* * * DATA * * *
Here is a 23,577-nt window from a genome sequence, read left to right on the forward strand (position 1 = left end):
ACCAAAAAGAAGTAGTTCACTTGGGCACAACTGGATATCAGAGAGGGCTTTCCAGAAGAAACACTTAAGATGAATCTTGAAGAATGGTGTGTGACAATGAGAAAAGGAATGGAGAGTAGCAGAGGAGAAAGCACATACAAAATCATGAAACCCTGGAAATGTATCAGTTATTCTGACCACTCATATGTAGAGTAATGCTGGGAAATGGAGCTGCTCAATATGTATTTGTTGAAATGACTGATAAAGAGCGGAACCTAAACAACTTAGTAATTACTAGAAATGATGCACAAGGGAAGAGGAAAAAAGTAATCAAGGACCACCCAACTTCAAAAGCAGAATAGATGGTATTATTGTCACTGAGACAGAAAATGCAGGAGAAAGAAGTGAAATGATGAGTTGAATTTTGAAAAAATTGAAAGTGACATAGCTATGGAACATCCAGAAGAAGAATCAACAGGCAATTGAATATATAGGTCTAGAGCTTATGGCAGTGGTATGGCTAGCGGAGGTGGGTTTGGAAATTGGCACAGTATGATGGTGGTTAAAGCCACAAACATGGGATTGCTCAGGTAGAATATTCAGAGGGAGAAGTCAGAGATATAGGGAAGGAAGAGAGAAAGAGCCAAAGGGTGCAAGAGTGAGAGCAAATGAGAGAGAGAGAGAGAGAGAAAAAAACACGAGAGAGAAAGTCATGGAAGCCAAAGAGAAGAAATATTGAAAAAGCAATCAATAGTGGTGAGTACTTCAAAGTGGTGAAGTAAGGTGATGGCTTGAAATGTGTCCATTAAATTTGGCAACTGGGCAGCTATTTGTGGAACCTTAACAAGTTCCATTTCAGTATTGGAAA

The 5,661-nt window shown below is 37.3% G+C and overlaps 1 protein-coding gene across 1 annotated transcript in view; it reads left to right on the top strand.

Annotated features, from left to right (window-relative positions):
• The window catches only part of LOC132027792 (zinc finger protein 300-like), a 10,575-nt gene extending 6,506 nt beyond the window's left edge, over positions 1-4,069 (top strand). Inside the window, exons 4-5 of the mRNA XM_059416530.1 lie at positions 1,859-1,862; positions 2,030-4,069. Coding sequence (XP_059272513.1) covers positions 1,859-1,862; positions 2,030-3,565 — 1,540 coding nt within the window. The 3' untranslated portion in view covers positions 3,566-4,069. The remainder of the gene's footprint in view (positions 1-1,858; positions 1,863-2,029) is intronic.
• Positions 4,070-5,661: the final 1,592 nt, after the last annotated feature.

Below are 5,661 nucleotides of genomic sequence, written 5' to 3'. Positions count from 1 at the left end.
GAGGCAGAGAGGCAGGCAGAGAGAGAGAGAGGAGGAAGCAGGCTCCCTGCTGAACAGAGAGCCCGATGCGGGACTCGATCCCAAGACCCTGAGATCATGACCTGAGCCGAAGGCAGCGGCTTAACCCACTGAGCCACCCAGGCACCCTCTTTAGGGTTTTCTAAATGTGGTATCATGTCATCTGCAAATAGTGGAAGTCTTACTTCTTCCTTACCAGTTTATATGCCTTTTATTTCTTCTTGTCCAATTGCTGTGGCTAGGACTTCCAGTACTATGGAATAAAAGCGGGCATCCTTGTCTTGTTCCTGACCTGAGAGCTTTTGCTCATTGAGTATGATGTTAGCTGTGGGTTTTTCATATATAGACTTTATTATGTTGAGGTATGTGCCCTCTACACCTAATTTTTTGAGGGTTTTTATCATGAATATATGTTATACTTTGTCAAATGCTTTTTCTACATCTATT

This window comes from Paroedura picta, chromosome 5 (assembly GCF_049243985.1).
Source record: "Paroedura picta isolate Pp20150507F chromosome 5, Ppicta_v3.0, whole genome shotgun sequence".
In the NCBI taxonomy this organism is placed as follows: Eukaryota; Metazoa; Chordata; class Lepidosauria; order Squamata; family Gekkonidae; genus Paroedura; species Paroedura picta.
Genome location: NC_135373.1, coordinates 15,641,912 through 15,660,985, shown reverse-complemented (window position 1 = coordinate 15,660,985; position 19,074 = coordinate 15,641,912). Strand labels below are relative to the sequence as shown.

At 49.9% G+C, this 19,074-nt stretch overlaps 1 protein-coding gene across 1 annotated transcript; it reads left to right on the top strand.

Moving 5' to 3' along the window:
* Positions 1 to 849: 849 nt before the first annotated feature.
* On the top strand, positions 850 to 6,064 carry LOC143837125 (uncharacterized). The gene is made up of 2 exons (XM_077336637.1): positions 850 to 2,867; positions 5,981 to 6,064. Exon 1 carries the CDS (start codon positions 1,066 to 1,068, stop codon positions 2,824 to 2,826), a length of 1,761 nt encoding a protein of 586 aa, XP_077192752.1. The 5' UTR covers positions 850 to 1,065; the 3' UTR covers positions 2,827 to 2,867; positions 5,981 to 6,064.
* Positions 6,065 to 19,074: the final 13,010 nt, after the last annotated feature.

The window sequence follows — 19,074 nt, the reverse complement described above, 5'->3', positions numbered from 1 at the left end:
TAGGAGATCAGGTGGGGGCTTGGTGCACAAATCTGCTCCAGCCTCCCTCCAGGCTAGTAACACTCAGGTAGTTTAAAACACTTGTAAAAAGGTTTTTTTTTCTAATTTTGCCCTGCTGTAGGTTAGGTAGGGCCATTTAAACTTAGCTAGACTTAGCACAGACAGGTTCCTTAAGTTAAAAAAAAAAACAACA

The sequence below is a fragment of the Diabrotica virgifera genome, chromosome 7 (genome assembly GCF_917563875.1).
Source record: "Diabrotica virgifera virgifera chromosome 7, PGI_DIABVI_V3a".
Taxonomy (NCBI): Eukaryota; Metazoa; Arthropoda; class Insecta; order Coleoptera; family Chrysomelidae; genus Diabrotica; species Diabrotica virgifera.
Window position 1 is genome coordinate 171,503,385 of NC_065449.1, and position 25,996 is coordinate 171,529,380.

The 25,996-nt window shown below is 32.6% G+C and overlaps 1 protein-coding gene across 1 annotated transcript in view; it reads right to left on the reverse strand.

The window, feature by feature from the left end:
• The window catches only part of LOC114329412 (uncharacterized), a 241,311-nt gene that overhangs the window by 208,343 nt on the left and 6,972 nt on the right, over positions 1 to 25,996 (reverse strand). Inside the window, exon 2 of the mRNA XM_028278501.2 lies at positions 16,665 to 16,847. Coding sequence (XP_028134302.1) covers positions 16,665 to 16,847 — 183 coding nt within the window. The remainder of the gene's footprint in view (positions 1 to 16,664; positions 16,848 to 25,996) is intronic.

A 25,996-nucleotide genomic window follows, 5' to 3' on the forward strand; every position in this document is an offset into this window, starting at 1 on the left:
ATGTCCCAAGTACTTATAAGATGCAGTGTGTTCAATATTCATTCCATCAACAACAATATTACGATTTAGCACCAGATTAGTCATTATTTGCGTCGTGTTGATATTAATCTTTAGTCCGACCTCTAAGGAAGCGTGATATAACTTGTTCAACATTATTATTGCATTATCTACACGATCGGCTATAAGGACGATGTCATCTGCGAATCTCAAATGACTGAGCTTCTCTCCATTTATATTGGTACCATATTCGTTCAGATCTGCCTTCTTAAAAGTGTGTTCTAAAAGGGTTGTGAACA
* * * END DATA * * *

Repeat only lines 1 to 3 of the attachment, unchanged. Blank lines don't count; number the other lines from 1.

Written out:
Here is a 23,577-nt window from a genome sequence, read left to right on the forward strand (position 1 = left end):
ACCAAAAAGAAGTAGTTCACTTGGGCACAACTGGATATCAGAGAGGGCTTTCCAGAAGAAACACTTAAGATGAATCTTGAAGAATGGTGTGTGACAATGAGAAAAGGAATGGAGAGTAGCAGAGGAGAAAGCACATACAAAATCATGAAACCCTGGAAATGTATCAGTTATTCTGACCACTCATATGTAGAGTAATGCTGGGAAATGGAGCTGCTCAATATGTATTTGTTGAAATGACTGATAAAGAGCGGAACCTAAACAACTTAGTAATTACTAGAAATGATGCACAAGGGAAGAGGAAAAAAGTAATCAAGGACCACCCAACTTCAAAAGCAGAATAGATGGTATTATTGTCACTGAGACAGAAAATGCAGGAGAAAGAAGTGAAATGATGAGTTGAATTTTGAAAAAATTGAAAGTGACATAGCTATGGAACATCCAGAAGAAGAATCAACAGGCAATTGAATATATAGGTCTAGAGCTTATGGCAGTGGTATGGCTAGCGGAGGTGGGTTTGGAAATTGGCACAGTATGATGGTGGTTAAAGCCACAAACATGGGATTGCTCAGGTAGAATATTCAGAGGGAGAAGTCAGAGATATAGGGAAGGAAGAGAGAAAGAGCCAAAGGGTGCAAGAGTGAGAGCAAATGAGAGAGAGAGAGAGAGAGAAAAAAACACGAGAGAGAAAGTCATGGAAGCCAAAGAGAAGAAATATTGAAAAAGCAATCAATAGTGGTGAGTACTTCAAAGTGGTGAAGTAAGGTGATGGCTTGAAATGTGTCCATTAAATTTGGCAACTGGGCAGCTATTTGTGGAACCTTAACAAGTTCCATTTCAGTATTGGAAA

The 5,661-nt window shown below is 37.3% G+C and overlaps 1 protein-coding gene across 1 annotated transcript in view; it reads left to right on the top strand.